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Leatherback Sea Turtle Swims Closer to Becoming Next Official Symbol of the Golden State

All Press Releases…

Turtle Island Restoration Network and Oceana Applaud Recent Unanimous Vote


April 10, 2012
Sacramento, CA
Contact:
Geoff Shester ( gshester@oceana.org | 831-643-9266 )
Will Race ( wrace@oceana.org | 907-586-4050)

Teri Shore (707) 934-7081





Today the Assembly Water, Parks, and Wildlife Committee voted unanimously to support a bill (AB 1776) that will designate the endangered Pacific leatherback sea turtle as California’s official state marine reptile. These ocean ambassadors are one step closer to becoming the state’s new symbol. Turtle Island Restoration Network and Oceana commend the Assembly Committee for supporting this bill that will bring more awareness to this incredible species that has been swimming the world’s oceans for over 100 million years.


"Designating the Pacific Leatherback Sea Turtle as our state marine reptile will help be part of a coordinated worldwide conservation effort to save a species whose population has declined more than 95 percent," said Assemblymember Fong, who introduced the bill. "Naming the leatherback sea turtle as our official state marine reptile will demonstrate California's commitment to protecting leatherback sea turtles, our oceans ecosystem, and recognize the education and awareness this official designation bestows for this revered creature whose migratory pattern includes California's coast."


“Few Californians realize that the rare and ancient leatherback even exists, let alone that it has relied on our coast for millions of years,” said Teri Shore, Program Director at SeaTurtles.org (Turtle Island Restoration Network), primary bill sponsor, based in West Marin, California. “Making the leatherback the official marine reptile will help engage people at sea and on shore in conserving this incredible sea turtle for all time.”


AB 1776 was introduced to recognize the importance of California state coastal waters to the survival and recovery of the ancient sea turtle species. AB 1776 is a fun way for Californians to learn about and appreciate the leatherback, while engraining the ecological importance of this ancient species into state law. Among other things, this bill will establish October 15 of every year as Pacific Leatherback Sea Turtle Conservation Day in California.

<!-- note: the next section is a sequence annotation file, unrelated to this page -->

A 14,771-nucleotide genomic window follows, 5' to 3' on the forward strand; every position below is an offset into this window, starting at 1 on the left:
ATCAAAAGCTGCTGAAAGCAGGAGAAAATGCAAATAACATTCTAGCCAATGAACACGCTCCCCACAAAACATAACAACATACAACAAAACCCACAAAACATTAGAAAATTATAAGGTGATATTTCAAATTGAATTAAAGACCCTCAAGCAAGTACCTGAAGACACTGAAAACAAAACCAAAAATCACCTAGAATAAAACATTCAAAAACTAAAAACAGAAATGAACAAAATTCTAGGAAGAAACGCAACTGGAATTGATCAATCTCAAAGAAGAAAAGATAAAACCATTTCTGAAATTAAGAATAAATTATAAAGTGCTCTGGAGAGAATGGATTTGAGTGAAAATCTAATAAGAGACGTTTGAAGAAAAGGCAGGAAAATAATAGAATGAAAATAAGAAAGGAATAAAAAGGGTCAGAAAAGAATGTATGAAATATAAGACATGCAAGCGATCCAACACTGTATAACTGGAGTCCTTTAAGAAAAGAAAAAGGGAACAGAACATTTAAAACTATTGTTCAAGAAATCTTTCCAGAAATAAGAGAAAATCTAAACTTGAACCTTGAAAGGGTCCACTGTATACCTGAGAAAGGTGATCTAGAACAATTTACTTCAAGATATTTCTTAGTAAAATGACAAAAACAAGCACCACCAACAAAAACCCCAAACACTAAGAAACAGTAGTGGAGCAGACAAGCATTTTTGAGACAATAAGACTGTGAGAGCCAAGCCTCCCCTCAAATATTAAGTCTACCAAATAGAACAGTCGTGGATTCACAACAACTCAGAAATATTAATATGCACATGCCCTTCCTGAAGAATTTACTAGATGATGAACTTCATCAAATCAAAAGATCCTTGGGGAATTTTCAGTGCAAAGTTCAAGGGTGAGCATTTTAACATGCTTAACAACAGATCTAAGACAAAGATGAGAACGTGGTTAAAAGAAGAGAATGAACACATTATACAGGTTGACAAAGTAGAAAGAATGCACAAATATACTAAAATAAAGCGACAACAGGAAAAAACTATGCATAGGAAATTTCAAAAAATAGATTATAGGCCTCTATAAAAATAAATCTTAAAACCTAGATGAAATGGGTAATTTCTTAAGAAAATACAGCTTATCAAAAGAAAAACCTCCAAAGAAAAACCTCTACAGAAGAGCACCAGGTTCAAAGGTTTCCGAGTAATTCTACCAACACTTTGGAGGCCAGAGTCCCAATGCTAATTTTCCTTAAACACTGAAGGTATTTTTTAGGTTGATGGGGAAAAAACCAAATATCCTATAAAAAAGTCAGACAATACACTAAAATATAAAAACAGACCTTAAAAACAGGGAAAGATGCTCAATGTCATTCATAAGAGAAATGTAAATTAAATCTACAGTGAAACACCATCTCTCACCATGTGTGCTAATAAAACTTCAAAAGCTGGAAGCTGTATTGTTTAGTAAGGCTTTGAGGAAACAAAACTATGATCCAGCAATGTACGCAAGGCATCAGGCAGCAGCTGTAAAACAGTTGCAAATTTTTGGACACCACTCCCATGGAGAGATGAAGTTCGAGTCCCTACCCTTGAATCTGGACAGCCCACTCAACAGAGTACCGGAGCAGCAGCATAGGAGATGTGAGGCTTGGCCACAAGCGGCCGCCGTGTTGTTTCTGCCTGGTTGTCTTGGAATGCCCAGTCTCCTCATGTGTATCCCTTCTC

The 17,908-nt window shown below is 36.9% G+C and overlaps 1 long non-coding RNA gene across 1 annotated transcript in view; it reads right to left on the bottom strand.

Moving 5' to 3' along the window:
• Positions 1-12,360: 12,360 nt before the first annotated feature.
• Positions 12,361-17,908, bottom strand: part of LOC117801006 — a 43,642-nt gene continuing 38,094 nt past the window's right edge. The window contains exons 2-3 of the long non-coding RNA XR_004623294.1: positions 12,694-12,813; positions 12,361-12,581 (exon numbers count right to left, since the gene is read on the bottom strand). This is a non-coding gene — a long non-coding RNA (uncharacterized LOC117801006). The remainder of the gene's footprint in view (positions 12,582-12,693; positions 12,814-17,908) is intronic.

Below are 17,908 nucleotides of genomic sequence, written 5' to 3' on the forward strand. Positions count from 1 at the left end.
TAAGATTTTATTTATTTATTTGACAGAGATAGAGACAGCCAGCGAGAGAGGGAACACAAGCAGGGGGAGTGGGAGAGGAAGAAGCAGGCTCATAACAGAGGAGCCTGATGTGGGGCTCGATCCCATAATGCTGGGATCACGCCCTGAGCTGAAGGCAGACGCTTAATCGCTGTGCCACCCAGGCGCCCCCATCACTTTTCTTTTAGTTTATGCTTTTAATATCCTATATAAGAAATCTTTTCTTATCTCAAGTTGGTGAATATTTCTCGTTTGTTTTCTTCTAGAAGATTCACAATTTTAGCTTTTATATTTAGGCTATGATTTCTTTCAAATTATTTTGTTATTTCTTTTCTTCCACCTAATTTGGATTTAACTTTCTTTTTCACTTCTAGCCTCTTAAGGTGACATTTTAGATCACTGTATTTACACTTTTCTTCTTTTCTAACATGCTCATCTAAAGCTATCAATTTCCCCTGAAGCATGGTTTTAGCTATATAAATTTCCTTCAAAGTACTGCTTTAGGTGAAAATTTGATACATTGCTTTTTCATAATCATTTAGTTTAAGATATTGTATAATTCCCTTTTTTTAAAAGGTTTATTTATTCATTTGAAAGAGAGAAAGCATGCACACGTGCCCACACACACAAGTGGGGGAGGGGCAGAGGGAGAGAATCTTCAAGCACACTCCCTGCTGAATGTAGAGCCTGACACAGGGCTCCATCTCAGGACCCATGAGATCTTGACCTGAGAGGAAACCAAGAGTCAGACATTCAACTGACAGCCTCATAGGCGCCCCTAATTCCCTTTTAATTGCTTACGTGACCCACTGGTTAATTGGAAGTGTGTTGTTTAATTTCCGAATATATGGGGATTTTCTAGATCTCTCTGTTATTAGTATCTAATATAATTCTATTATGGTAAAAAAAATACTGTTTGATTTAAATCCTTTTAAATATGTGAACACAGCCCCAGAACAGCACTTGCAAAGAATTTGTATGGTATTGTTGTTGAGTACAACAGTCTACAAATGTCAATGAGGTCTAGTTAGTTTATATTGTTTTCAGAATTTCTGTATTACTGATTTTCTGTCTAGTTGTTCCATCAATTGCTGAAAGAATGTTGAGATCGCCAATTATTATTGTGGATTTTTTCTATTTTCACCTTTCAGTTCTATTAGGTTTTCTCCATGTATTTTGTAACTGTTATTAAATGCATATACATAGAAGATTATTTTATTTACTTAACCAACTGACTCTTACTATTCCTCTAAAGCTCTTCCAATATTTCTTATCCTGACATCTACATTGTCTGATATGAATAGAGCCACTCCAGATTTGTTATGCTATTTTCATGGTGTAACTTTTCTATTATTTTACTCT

“Pacific leatherback sea turtles embark on a 6,000 mile journey from Pacific Island Nations to spend a quarter of their lives feeding in the rich and productive ocean waters off California, making them ocean ambassadors connecting California’s conservation efforts to the broader international community,” said Geoff Shester, Oceana California Program Director.


California waters are a globally important foraging area for leatherbacks and these endangered species are an ecologically important part of the marine ecosystem. In recognition of new scientific information demonstrating the importance of California waters to the survival of Pacific leatherbacks, the National Marine Fisheries Service recently designated critical habitat off the U.S. west coast, including 16,910 square miles off California’s coast. Both TIRN and Oceana participated in the 5 year process leading to the final designation.


The Pacific Ocean population of leatherbacks is in critical danger, having declined by 90% in the last 25 years, with as few as 2,100 adult female leatherback sea turtles remaining in the Pacific. Every summer and fall, leatherbacks migrate from their nesting grounds in Indonesia to ocean waters off the U.S. West Coast to feed on jellyfish — a 12,000-mile round-trip journey that is the longest known migration of any living reptile. During that journey, leatherbacks face a gauntlet of threats across the Pacific, including capture in commercial fishing gear, ingestion of plastics, poaching, global warming and ocean acidification.


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Oceana is the largest international advocacy group working solely to protect the world’s oceans. Oceana wins policy victories for the oceans using science-based campaigns. Since 2001, we have protected over 1.2 million square miles of ocean and innumerable sea turtles, sharks, dolphins and other sea creatures. More than 500,000 supporters have already joined Oceana. Global in scope, Oceana has offices in North, South and Central America and Europe. To learn more, please visit www.oceana.org.


TIRN’s mission is to protect and restore endangered sea turtles and marine biodiversity worldwide in ways that incorporate the ecological needs of marine species and the economic needs of local communities, both of which share our common marine environment. We accomplish our mission through grassroots and policy-maker education, consumer empowerment, strategic litigation and by promoting sustainable local, national and international marine policies.